Hockey fans rejoiced last Sunday when Canadian health officials agreed to let National Hockey League teams cross the U.S.-Canada border for the Stanley Cup playoffs. It was not a big surprise; the Montreal Canadiens are looking good, and they stand to bring the Cup north for the first time since they won it last in 1993.
I, on the other hand, still cannot cross into Canada, at least through June 21. My case may not be quite as compelling as the N.H.L.’s, but a neighbor up on the Laurentian lake where we have a cottage called last week to say a tree had snapped and a branch threatened to crush a shed where I’ve stored many important things. And the municipalité says it’s time to empty the septic tanks. And I can argue that I pose less of a public health threat than a planeload of hockey players; I got my second Pfizer jab more than four months ago and have regularly tested negative for the coronavirus. And I really want to go.
My family has been spending summers, and some winters, in the Laurentians for nearly 70 years. That’s a lot of time, a lot of property and school taxes and a lot of money dumped to keep our chalets more or less upright. (The cottage, economists will confirm, was invented to support local economies.) More important, it’s a lot of good friends and deep roots. I can even cuss like a French Canadian, which is important up there.
A lot of people have it a lot worse. Many of the folks who live along the 5,525-mile border, the longest in the world, have shaped their lives around crossing it without a second thought, often to visit close kin on the other side. With the border closed, family visits and even marriages have been postponed, often month to month.
There are a lot of rumors floating around that the Canadians may soon loosen regulations, at least for Americans who have been fully vaccinated. Prime Minister Justin Trudeau has said that he would wait until 75 percent of Canadians have received at least one Covid vaccine dose before opening the border, which, at the current rate, could be in July. This week he said his government was working on a phased relaxation of border restrictions but still gave no date.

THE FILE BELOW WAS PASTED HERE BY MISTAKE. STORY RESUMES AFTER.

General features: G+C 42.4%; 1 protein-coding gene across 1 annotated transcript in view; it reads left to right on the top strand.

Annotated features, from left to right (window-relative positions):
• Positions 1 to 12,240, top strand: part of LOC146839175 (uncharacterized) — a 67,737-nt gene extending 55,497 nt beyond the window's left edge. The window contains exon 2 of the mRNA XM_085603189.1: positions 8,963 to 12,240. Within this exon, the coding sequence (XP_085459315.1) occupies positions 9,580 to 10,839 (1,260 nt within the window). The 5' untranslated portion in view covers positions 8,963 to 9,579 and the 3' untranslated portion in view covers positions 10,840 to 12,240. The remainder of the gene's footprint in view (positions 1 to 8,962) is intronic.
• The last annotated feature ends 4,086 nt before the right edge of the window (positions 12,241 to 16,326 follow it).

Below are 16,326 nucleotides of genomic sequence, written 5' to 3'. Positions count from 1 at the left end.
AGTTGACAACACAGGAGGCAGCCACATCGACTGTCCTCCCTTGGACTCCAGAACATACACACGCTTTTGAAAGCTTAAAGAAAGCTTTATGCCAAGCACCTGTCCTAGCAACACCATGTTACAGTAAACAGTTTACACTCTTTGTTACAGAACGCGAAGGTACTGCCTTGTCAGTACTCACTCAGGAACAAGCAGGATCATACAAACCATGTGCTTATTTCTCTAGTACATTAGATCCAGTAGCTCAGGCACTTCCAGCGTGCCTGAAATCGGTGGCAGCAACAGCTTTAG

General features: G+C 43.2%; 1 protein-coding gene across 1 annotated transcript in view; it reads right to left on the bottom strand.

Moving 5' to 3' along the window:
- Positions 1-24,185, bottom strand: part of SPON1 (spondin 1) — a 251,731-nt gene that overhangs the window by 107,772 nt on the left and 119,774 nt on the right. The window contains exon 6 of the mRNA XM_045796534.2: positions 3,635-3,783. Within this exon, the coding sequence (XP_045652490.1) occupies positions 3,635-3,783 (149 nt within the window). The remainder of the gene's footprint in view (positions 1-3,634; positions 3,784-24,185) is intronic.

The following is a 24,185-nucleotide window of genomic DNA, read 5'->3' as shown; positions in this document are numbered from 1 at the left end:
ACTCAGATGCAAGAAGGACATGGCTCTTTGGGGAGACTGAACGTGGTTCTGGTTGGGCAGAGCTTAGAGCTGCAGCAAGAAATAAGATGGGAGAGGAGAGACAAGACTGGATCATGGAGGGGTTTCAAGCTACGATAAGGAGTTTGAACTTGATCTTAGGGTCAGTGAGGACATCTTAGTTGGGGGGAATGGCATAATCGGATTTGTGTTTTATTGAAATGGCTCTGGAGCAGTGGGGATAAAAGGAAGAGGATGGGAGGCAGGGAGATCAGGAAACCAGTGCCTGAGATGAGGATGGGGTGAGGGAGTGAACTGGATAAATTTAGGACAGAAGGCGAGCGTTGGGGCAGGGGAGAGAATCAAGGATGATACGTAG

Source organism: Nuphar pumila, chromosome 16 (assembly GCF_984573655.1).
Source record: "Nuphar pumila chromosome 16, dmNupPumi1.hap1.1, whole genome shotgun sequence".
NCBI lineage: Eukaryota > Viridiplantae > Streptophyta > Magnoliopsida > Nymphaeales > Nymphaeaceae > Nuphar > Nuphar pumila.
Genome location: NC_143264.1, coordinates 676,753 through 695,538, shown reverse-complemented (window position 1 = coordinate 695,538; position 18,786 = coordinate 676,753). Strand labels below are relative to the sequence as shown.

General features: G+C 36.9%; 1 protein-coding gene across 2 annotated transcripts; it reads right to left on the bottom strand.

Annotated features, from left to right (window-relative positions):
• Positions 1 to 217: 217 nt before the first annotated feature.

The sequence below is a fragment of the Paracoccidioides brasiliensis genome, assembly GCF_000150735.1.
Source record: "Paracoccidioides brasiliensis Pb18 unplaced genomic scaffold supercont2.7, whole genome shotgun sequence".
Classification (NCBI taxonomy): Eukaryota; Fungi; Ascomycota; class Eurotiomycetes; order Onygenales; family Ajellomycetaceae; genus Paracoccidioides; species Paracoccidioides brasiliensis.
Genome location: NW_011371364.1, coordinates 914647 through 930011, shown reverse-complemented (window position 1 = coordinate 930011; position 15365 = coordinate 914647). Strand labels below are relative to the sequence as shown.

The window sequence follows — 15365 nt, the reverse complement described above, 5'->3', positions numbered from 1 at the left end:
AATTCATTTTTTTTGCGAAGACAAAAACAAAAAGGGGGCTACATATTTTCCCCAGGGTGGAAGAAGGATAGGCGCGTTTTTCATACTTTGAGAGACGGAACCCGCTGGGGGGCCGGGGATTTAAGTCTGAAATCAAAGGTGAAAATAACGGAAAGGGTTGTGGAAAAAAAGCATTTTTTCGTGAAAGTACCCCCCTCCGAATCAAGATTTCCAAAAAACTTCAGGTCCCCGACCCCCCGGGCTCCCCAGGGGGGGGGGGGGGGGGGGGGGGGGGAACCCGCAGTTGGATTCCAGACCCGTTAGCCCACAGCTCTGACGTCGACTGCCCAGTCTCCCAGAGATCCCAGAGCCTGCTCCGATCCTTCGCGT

The pressure has been building steadily to open the border now, at least to fully vaccinated travelers, both from Americans and from Canadians who fear losing another summer’s worth of American tourist dollars. A panel of experts convened by Ottawa recently advised the government to start differentiating between the vaccinated and the unvaccinated at the border. In the United States, politicians along the northern border — including Representative Elise Stefanik, an upstate New York Republican who has emerged as a major Trumpian voice in Congress — have called on the Biden administration to begin unilaterally easing these border restrictions.
Imposing some safeguards, like proof of vaccination and up-to-date negative coronavirus tests, is fine, though the cards issued on vaccination are pathetically easy to copy, and vaccine passports are only available in a handful of states.
What has been maddening since the border was first closed on March 21, 2020 — by consent between Canada and the United States — is that the closure has been renewed month by month, apparently without much discussion of what conditions would make it possible to reopen the gates. Commercial traffic has never been blocked, reflecting the fact that, at least before the pandemic, some $1.6 billion worth of goods crossed the border daily, but almost every other kind — specifically including travel by property owners — has been banned as nonessential.
There’s no question that closing the border then was the right thing to do. Every country was scrambling to control the highly contagious coronavirus, and the United States under the Trump administration was doing a particularly lousy job of it. Moreover, it’s easy to imagine that Mr. Trudeau took extra pleasure in blocking travel from a country whose boorish president had called him “very dishonest and weak” and had gone out of his way to humiliate and demean Canada, actually invoking national security to slap punitive tariffs on Canadian aluminum and steel. These things are not easily forgiven or forgotten; just check out the YouTube clip of Mr. Trudeau taking 21 seconds to answer a question about Mr. Trump in June 2020.
There was something of that aggrieved tone in Mr. Trudeau’s recent response to questions about the border, along with a politician’s awareness that closing the border has been hugely popular with Canadians, at least in part out of pique with their treatment under the last administration. “We’re on the right path, but we’ll make our decisions based on the interests of Canadians and not based on what other countries want,” he said last week.
However terribly Washington handled the Covid-19 outbreak, more than half of Americans over the age of 18 have been fully vaccinated now, including more than three-quarters of older folks, like me. Canada is far behind. While 68 percent of people over 18 have received one dose, only 7 percent have been fully vaccinated. And there’s a normal administration in Washington now. No, President Biden has unfortunately not lifted the Trump tariffs, and he killed the Keystone XL pipeline, and he is putting big stress on “Buy American.” But these are the kinds of competitive differences that have always existed between the North American neighbors, and putting trade disputes into normal channels — without the offensive bullying of the Trump years — is one more reason to reopen the border.
Take it from me: The Americans who regularly travel to the True North Strong and Free are the ones you want as neighbors and friends.
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